Since the first binary code sent from Puerto Rico in 1974, our messages to aliens have been increasingly complicated and cryptic, possibly so much that extraterrestrials won't get what we're saying.
A trio of astrophysicists from the US and France hope to change that by building an extraterrestrial messaging protocol, so any spacebound communiqué could be easily understood.
If we ever find aliens, there's a good chance they'll be intelligent machines, not biological systems as we know them. So says a senior SETI astronomer.
Writing in the journal Acta Astronautica, Seth Shostak says we ought to turn our attention to galactic centers and hot, young stars — likely areas of interest to machines because of their plentiful supplies of energy and matter.
Over the past decade, those who wished to contribute to SETI's mission of locating life elsewhere in the universe could leave their computers on running a special screensaver and donate their unused computing power to the cause. Now, SETI director Jill Tarter is asking people around the globe to get more involved in the Search for Extraterrestrial Intelligence by opening up SETI's servers to the public calling for a worldwide, open source contribution to the search.
Until recently, radio astronomers have concentrated almost exclusively on the high-energy radiation streaming in towards Earth from exotic stellar bodies like pulsars, quasars, and super-massive black holes. But now, a new European observatory called the Low Frequency Array (LOFAR) has begun releasing data on the low-energy radiation that permeates the Universe.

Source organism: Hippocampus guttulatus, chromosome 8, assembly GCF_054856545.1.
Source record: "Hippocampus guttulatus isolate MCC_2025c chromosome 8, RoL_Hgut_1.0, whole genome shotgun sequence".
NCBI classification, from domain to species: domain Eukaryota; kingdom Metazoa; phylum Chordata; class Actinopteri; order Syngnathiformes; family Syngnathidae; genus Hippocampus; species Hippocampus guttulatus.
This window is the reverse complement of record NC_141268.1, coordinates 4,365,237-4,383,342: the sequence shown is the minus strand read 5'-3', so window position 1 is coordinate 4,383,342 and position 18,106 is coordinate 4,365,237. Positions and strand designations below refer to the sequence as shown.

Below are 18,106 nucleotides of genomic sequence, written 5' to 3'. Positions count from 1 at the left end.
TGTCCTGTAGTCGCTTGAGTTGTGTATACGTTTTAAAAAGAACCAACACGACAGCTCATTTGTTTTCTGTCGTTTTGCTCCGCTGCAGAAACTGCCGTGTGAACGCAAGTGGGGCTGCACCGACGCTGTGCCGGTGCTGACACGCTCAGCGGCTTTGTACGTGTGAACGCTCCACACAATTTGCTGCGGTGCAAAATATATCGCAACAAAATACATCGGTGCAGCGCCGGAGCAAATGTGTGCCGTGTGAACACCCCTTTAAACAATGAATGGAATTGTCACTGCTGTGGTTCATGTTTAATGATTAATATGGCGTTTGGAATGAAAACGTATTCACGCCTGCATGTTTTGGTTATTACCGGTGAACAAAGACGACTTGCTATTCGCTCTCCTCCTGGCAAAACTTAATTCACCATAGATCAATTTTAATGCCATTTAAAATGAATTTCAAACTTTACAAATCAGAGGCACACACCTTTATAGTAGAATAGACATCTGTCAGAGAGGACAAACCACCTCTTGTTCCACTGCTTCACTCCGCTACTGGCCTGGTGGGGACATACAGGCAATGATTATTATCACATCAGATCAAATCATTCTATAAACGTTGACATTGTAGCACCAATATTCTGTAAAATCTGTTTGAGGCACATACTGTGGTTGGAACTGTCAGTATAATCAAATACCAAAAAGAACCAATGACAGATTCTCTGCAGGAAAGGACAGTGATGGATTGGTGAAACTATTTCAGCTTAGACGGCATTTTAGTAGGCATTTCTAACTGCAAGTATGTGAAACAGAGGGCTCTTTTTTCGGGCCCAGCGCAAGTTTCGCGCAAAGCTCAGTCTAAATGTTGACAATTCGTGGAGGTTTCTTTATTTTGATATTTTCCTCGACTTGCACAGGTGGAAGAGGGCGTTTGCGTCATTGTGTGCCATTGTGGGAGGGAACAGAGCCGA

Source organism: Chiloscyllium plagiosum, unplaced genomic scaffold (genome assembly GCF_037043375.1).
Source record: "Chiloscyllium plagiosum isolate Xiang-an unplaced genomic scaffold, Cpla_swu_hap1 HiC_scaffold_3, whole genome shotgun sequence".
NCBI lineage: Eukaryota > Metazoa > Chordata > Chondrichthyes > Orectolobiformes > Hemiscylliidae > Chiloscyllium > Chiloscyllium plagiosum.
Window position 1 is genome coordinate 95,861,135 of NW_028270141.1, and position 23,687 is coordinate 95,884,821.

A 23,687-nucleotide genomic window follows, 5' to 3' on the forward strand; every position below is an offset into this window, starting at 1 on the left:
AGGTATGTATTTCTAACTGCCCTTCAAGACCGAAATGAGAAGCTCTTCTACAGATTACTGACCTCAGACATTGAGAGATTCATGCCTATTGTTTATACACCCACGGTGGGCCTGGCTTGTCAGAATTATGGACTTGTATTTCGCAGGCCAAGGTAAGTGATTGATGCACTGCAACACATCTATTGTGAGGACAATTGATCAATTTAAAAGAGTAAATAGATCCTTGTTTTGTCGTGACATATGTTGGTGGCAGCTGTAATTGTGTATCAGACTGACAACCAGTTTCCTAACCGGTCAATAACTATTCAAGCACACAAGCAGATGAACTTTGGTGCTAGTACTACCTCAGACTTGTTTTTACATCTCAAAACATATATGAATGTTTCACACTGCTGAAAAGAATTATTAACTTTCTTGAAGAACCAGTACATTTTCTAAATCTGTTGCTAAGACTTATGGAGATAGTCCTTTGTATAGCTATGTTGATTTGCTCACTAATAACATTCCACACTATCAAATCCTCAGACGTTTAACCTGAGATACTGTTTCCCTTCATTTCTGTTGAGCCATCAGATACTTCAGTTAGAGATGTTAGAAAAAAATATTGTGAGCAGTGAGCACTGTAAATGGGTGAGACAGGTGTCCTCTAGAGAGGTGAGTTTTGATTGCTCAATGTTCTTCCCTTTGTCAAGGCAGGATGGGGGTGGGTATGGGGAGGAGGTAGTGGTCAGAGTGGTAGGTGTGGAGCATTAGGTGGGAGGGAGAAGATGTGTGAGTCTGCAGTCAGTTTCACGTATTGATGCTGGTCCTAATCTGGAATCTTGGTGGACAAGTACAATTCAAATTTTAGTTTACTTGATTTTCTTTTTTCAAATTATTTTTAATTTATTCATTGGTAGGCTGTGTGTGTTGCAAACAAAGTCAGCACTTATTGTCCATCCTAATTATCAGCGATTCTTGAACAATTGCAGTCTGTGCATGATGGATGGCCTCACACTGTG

Fifty years ago today, on April 8th, 1960, a Cornell astronomy professor named Frank Drake pointed a radio telescope at the star Tau Ceti in the hope of hearing broadcasts from extraterrestrial intelligence. Naturally, he didn't hear anything out of the ordinary. But with this experiment, Drake began the decades-long search for aliens, known as the Search for Extraterrestrial Intelligence (SETI), that celebrates its 50th anniversary today. Over the last half century, SETI has failed at its initial goal of contacting aliens, but succeeded mightily in bringing new attention to astronomy, helping to develop cloud computing, and inspiring generations of new scientists.
This week, scientists from around the globe converge on Cambridge University in England to discuss mankind's relationship with intelligent life from beyond the stars. So far, the news is not promising.
So far, the search for extraterrestrial life beyond our solar system has focused on finding Earth-like planets. And sure, planets are great, since we know at least one of them harbors life. But David Kipping of the Harvard-Smithsonian Center for Astrophysics thinks that search might be a tad too narrow. In a new paper, Kipping described how current technology can be re-tasked to search for another life-bearing body: moons.
After years of lagging behind in the acceptance of scientific fact, the Vatican has not only caught up, but, with a conference this week, moved far past the boundaries of modern science. Yes, 376 years after they condemned Galileo for discussing a heliocentric solar system, and a mere 16 years after pardoning him for it, the Vatican will host a conference on astrobiology and the existence of extraterrestrial life.
After almost 50 years of waiting for aliens to contact us, Australia's Cosmos Magazine has decided to be a bit more proactive. In honor of Australia's national science week, the magazine is giving you a chance to have a message of your choice beamed to the nearest Earth-like planet.